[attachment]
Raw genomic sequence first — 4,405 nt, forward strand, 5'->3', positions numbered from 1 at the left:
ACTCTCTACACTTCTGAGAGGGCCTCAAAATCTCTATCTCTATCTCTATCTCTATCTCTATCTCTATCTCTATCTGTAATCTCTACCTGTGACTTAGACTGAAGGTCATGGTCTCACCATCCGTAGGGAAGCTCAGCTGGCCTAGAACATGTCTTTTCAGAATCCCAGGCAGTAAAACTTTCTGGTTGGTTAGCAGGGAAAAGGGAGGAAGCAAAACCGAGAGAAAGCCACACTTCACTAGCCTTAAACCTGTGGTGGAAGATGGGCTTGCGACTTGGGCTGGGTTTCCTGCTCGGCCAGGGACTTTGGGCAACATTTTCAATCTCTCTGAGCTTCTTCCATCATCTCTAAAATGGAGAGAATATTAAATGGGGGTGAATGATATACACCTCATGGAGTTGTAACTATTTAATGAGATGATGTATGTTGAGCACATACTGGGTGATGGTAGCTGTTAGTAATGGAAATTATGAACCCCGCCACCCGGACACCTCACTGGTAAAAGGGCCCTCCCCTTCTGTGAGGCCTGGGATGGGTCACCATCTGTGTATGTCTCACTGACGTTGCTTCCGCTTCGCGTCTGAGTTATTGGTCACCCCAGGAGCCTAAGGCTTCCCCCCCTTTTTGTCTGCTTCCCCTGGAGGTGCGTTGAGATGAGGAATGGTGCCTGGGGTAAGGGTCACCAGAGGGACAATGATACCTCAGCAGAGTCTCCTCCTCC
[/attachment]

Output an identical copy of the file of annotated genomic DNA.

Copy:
Raw genomic sequence first — 4,405 nt, forward strand, 5'->3', positions numbered from 1 at the left:
ACTCTCTACACTTCTGAGAGGGCCTCAAAATCTCTATCTCTATCTCTATCTCTATCTCTATCTCTATCTCTATCTGTAATCTCTACCTGTGACTTAGACTGAAGGTCATGGTCTCACCATCCGTAGGGAAGCTCAGCTGGCCTAGAACATGTCTTTTCAGAATCCCAGGCAGTAAAACTTTCTGGTTGGTTAGCAGGGAAAAGGGAGGAAGCAAAACCGAGAGAAAGCCACACTTCACTAGCCTTAAACCTGTGGTGGAAGATGGGCTTGCGACTTGGGCTGGGTTTCCTGCTCGGCCAGGGACTTTGGGCAACATTTTCAATCTCTCTGAGCTTCTTCCATCATCTCTAAAATGGAGAGAATATTAAATGGGGGTGAATGATATACACCTCATGGAGTTGTAACTATTTAATGAGATGATGTATGTTGAGCACATACTGGGTGATGGTAGCTGTTAGTAATGGAAATTATGAACCCCGCCACCCGGACACCTCACTGGTAAAAGGGCCCTCCCCTTCTGTGAGGCCTGGGATGGGTCACCATCTGTGTATGTCTCACTGACGTTGCTTCCGCTTCGCGTCTGAGTTATTGGTCACCCCAGGAGCCTAAGGCTTCCCCCCCTTTTTGTCTGCTTCCCCTGGAGGTGCGTTGAGATGAGGAATGGTGCCTGGGGTAAGGGTCACCAGAGGGACAATGATACCTCAGCAGAGTCTCCTCCTCC